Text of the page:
Sunday 20 August 2017

Rwanda's President Thinks He's Indispensable

Rwanda's President Thinks He's Indispensable
(Bloomberg 08/09/17)
Rwanda's President Thinks He's Indispensable

Maybe he is. That doesn't bode well for his people or the progress his country has made.

This could have been the year that Rwandan President Paul Kagame rode off into the sunset to riches and acclaim.

Kagame has been his country's dominant political figure since leading the 1994 military rebellion that halted the genocide by the majority Hutus of his ethnic group, the Tutsis. He was chosen as president by the country's parliament and cabinet in 2000. Then, after a new constitution called for a directly elected president who could serve two seven-year terms, he ran and was elected easily in 2003 and 2010.

If he had chosen to step down at the end of that second elected term this year, Kagame might have been a strong contender for the Ibrahim Prize -- an award of $5 million over 10 years and $200,000 a year for life after that, financed by Sudanese-British mobile-phone billionaire Mo Ibrahim to give African leaders incentive to hand over power peacefully. I'd also guess that, given how admired he is in Western business circles, Kagame could have landed a lucrative corporate board seat or two, gone on the speaking circuit and found lots of other attractive opportunities. In short, the guy had options that your typical African politician does not.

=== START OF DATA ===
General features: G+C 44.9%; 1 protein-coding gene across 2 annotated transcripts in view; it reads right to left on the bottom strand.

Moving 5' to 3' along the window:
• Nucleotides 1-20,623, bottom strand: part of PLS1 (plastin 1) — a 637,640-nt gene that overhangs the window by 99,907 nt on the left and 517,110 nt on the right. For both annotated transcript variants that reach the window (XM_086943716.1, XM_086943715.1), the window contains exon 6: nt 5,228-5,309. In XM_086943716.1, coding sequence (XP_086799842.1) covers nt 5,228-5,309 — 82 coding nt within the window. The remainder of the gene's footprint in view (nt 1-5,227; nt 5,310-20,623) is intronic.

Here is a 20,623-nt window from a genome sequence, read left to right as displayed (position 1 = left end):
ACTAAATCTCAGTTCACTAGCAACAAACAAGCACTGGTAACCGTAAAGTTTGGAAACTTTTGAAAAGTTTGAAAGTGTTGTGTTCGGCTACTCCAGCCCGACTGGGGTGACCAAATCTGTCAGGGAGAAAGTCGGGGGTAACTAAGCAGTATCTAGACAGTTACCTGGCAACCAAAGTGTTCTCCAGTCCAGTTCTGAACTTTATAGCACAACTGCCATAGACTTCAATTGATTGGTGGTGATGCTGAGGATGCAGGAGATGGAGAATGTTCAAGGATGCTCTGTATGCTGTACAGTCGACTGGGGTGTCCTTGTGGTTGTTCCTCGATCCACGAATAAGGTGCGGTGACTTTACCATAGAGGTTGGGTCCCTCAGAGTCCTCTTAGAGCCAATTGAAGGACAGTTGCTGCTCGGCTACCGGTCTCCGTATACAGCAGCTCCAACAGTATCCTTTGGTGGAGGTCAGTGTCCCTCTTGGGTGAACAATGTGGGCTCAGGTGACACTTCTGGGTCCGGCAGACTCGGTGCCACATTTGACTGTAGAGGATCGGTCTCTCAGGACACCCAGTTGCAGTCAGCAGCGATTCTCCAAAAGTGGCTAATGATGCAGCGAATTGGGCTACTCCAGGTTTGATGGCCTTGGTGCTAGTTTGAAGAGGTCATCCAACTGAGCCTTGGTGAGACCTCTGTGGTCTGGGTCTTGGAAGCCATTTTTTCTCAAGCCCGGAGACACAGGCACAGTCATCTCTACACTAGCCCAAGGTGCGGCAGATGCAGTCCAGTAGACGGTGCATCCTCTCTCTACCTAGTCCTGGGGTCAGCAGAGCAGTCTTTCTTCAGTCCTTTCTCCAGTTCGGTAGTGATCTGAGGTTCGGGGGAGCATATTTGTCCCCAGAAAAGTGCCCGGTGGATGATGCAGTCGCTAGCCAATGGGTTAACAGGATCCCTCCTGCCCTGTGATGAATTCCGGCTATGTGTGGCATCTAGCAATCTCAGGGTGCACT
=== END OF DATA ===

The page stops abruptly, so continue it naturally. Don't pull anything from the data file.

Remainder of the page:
Instead, it looks as if Kagame will be keeping his firm grip on political power for another decade or two. After Rwandans amended their constitution in 2015 to allow him to run for one more seven-year term as president and two more five-year ones, he was reelected Friday with what the Rwandan National Election Commission said was 98.63 percent of the vote.

Developing-world presidents who get reelected with 99 percent of the vote are common enough, of course. We generally call them dictators, and we assume that their desire to stay in office indefinitely is driven by some combination of a hunger for power and an instinct for self-preservation.

Kagame isn't just some tin-pot dictator, though. He's the architect of one of the great economic development success stories of the past quarter-century. Read more at:https://www.bloomberg.com/view/articles/2017-08-08/rwanda-s-president-th...

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